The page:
• They are able to help their neighbors and communities. They can pass on their skills and use their knowledge to help others. Homesteading practices tend to help the environment, too.
  • They have the skills needed to not just survive but thrive even in difficult financial times.
  • They are prepared for emergencies and challenges.
  • They have what they need for financial freedom and are equipped to live comfortably within their means.
  • They have added pride and the sense of accomplishment that comes from “doing it yourself” and doing it well.

I’m still working on teaching a few of the top ten list to the kids (and myself!). I put links to lessons for each category in the article, like free woodworking pages and sites that help teach kids to sew.

If you’re interested in teaching your kids homesteading skills, I also have all my favorite stuff pinned on Pinterest to boards like:

You can see all my Pinterest boards here(BTW, if you’re on Pinterest too, leave a comment and let me know!)

Daryl also focuses on some homesteading skills like making applesauce, using wild foods, foraging with kids and “putting up” foods in his cooking with kids column and his urban foraging column.

I honestly think that teaching our kids homesteading skills is one of the most important parts of their education. It gives them so many advantages in life, and sneaks in plenty of science, math and other subjects along the way.

I also just find that it greatly improves our quality of life, and gives us some pretty neat memories together — and really good food.  🙂

Folktales, Freebies and more

Jason snatches the Golden Fleece. Greek Vase from the 5th century BCE (Metropolitan Museum, New York).

Here’s a round-up of stuff I’ve been meaning to share…

Fairy Tales, Folktales, Fables, and Folklore

This great web site contains hundreds of stories from mythologies around the world.  From Finnish folk tales to Anderson fairy tales to parables of Buddhism, there’s something for everyone.  This would be great to combine with studies of countries or family heritage.

70% of science fair winners are children of immigrants

Only 12 percent of Americans are foreign-born, the NFAP report says. Even so, children of immigrants took 70 percent of the finalist slots in the 2011 Intel Science Talent Search Competition, an original-research competition for high school seniors.
Of the 40 finalists, 28 had parents born in other countries: 16 from China, 10 from India, one from South Korea and one from Iran.
“In proportion to their presence in the U.S. population, one would expect only one child of an Indian (or Chinese) immigrant parent every two and a half years to be an Intel Science Search finalist, not 10 in a year,” wrote the report’s author, NFAP director Stuart Anderson.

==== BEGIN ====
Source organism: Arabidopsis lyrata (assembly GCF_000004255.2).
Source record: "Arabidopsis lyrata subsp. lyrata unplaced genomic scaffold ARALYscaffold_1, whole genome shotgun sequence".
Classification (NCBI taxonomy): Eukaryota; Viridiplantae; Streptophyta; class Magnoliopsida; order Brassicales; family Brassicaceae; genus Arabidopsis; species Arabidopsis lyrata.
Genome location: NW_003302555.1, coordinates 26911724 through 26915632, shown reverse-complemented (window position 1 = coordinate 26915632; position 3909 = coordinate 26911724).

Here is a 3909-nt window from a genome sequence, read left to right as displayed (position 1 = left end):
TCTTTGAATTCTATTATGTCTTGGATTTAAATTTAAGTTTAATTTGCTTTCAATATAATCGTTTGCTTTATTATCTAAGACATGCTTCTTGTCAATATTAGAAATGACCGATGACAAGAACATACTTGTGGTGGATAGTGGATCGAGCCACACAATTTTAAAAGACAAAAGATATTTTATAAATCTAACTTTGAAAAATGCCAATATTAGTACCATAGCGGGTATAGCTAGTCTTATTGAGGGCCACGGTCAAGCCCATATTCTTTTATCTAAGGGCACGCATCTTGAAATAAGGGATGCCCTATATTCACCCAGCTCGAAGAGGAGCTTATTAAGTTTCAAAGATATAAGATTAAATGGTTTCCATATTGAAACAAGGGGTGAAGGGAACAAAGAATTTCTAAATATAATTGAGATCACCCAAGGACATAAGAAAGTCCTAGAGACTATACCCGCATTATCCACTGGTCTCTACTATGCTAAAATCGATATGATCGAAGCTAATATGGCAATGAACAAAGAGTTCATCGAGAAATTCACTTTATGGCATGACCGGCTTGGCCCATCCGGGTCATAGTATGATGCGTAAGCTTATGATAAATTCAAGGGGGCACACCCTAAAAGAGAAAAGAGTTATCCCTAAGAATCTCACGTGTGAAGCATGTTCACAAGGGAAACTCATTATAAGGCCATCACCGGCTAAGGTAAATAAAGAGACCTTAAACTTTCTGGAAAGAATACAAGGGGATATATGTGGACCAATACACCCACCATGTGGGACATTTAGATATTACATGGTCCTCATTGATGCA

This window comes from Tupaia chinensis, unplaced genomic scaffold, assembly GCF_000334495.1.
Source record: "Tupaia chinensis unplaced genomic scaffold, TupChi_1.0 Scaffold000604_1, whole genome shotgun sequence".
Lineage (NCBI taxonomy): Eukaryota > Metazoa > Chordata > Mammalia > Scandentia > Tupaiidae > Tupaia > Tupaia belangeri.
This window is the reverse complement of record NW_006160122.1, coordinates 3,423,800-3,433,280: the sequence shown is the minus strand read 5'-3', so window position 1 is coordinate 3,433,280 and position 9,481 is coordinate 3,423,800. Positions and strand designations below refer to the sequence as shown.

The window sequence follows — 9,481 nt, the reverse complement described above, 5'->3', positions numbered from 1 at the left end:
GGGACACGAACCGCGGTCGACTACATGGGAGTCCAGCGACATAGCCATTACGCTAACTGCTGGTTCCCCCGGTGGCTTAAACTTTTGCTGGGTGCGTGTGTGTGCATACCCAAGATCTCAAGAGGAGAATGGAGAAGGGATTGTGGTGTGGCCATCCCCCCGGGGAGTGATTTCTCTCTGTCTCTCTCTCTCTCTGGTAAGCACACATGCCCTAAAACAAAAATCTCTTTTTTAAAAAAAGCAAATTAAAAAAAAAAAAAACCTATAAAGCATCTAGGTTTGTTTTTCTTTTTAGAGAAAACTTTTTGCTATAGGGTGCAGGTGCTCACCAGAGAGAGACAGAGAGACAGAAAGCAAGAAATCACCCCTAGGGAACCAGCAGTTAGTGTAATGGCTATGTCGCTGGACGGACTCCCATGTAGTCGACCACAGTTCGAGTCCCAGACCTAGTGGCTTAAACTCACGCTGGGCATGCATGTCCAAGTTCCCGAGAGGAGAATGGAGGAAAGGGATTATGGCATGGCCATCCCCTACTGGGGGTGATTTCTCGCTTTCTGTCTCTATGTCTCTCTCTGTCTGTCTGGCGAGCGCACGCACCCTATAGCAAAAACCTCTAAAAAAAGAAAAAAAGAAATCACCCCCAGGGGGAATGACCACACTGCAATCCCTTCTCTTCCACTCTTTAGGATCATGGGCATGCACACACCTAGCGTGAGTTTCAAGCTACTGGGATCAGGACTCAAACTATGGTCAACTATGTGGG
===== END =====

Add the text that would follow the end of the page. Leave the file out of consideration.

…”Our parents brought us up with love of science as a value,” David Kenneth Tang-Quan, whose parents emigrated from China to California, told Anderson, according to the report.
Pinterest pages
I’ve heard about Pinterest, where you “pin” web sites you like and can see what others pin, but I wasn’t all that interested.  Until I saw this mom’s homeschool pins and realized what fun this site could be.  I could lose a lot of time here!
Newest homeschool writings
Here’s what I’ve been churning out in the HS front lately at the examiner, on everything from free transcript templates to how Montessori changes from middle school to high school years…

And here’s the latest in other subjects…

And a little sap…  🙂

The Never-Ending Parent

On the personal front, the baby is now very, very wiggly.  He/she doesn’t have a certain time of day or night to bounce around.  It seems to be most of the time!  Hopefully we’ll get an ultrasound next month and finally get to know whether it’s a girl or boy.  I’m so impatient to know.

Victoria is visiting homeschool friends a few hours away this week.  I’m impatient for her to come home, even though I’m sure she’s having a blast.

Anna is taking Irish step dancing lessons for a performance she’ll be doing with a small group of girls in the pageant this year.  The teachers are local homeschool graduates who taught themselves to do Irish step dancing years ago and have performed all over through the years.

Jack and Alex are currently helping Daddy at the cabin and museum.  They’ve been spending much of their time outside and generally end each day covered in mud, sand, scrapes and who knows what else.  I do like summer!

 

A Few Good Reads

There’s some news stories and web pages that have caught my interest lately. Here’s a few of them…

Who Stole Homeschooling? This article talks about the history of the homeschooling movement in the US and how some groups have claimed ownership, made exclusionary rules and changed the spirit of the movement over the years.  I think it has an important message about our need to be there for new homeschoolers, to support each other and to speak for ourselves when organizations attempt to take our voice.

There are still good groups, good folks, good leaders and great support available outside of these heirarchical, exclusive groups, but they aren't always easy to find. Folks have to do their own homework and seek them out. I'm reluctantly coming to the conclusion that those who homeschool strictly for the love of children are probably never going to be as organized, as visible, or as powerful as those who homeschool for religious or political reasons...